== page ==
Above, a curated collection of the suggestive and sexy. Below, a story about a story, with hints of celebrity. Both are online… Read ›
At the time of writing this, hype-heroes-of-the-moment Odd Future (full name Odd Future Wolf Gang Kill Them All) had apparently just ripped Brussels apart, setting the city’s La Chocolaterie venue (an offshoot of VK) alight with its rough, rugged and raw rap, more inclined to make you head-bang than head-nod. Led by oddball-inchief Tyler, The Creator, the collective of rappers, producers, visual artists and skaters from Inglewood, Los Angeles, had slowly been climbing the hype charts over the last few months in what now seems like an all too familiar path to indie supremacy: rave reviews on Pitchfork, the set everyone talks about at SXSW and an appearance on Late Night with Jimmy Fallon racking up the YouTube hits.
Something about the pack of skaters’ phenomenal rise really irked me though. It wasn’t their output and talent, as both those were unquestionable (the gang’s average age is 19 and they already have over 12 full length-LPs to their name, all available as free downloads on oddfuture.com). Rather, it was the industry-created hype that grated. Everyone from Benz Gomori (Data Transmission) to Ross Allen (The Meltdown) was heavy-rotating Tyler’s Yonkers. Magazine covers (NME) started appearing with his cheeky grin blown up across them. And blogs were abuzz, literally. I knew it was only a question of time before we received a press release describing the band as “the next big thing” (true to form, the VK’s press release arrived a day later. The term it used was “sensation”). Hype. It’s become so staged, so calculated and so immediate.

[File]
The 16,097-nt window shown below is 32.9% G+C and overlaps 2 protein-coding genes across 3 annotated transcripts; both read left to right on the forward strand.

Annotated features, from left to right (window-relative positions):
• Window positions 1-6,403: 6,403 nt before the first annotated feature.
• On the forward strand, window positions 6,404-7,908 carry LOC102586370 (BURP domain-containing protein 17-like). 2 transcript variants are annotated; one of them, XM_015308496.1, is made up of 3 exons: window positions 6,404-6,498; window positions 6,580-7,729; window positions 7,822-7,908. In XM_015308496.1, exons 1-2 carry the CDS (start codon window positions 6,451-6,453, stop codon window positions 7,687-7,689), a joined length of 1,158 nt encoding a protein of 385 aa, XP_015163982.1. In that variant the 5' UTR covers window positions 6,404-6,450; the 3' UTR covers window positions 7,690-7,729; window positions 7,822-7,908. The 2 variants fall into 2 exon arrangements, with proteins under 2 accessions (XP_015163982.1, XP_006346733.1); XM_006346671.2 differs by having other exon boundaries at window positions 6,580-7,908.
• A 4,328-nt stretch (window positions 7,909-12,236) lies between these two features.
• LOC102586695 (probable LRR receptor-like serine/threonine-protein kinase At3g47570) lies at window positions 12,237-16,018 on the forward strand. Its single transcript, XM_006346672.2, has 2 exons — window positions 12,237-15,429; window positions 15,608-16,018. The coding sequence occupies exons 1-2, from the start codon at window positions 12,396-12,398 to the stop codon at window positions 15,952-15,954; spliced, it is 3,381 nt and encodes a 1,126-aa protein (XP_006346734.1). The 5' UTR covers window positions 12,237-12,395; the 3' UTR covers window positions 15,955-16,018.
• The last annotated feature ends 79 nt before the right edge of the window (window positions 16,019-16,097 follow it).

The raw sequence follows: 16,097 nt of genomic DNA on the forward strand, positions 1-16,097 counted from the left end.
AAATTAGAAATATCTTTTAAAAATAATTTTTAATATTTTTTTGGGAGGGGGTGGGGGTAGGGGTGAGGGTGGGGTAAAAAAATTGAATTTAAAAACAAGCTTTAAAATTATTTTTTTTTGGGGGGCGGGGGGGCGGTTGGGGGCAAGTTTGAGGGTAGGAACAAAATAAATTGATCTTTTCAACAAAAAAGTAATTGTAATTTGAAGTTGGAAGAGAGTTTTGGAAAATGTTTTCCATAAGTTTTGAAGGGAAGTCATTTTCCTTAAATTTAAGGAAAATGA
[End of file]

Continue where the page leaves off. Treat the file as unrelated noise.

And that’s exactly the kind of hype we tried to distance ourselves from for this yellow album. Hype is good. Hype is a necessary evil. Heck, hype sells. But hype also ends careers too soon (Die Antwoord, anyone?). We tend to go for talent that we know aren’t one-hit-wonders, artists we pretty much are sure we’ll hear more of in the future. Truth is, we might even go for bands that disappear or self-implode before the release of their first album, but whose music we still very much feel passionate about (Stavin’ Chains springs to mind here).
Some of these you’ll find in our recently expanded Style section (Heaven Tanudirejda), some appear in our Music briefing (Ping Pong Tactics and Jealov), some get a little shine in our Photography Special (Arnaud Uyttenhove and Laure Flammarion) whilst others turn the temperature up a notch in our Culture pages (photographer Tine Claerhout). We’re not saying they’re “the next big thing”, or that they’re likely to become household names just yet. We’re just saying we love what they do and they deserve a mention, a page, a feature.
Old-fashioned, at times annoying, and mostly uninspiring, we certainly never thought of lounge music as “funny” listening… Read ›
The rural East Flanders region known as Meetjesland isn’t exactly famous for its musical exports (except the cringing… Read ›
With summer approaching and plans for much-needed rejuvenating escapes slowly taking shape, we wanted to imagine what our… Read ›
With more facets to his talent than a chameleon on shuffle mode, Chilly Gonzales is a hard man to pin down. His new album, The… Read ›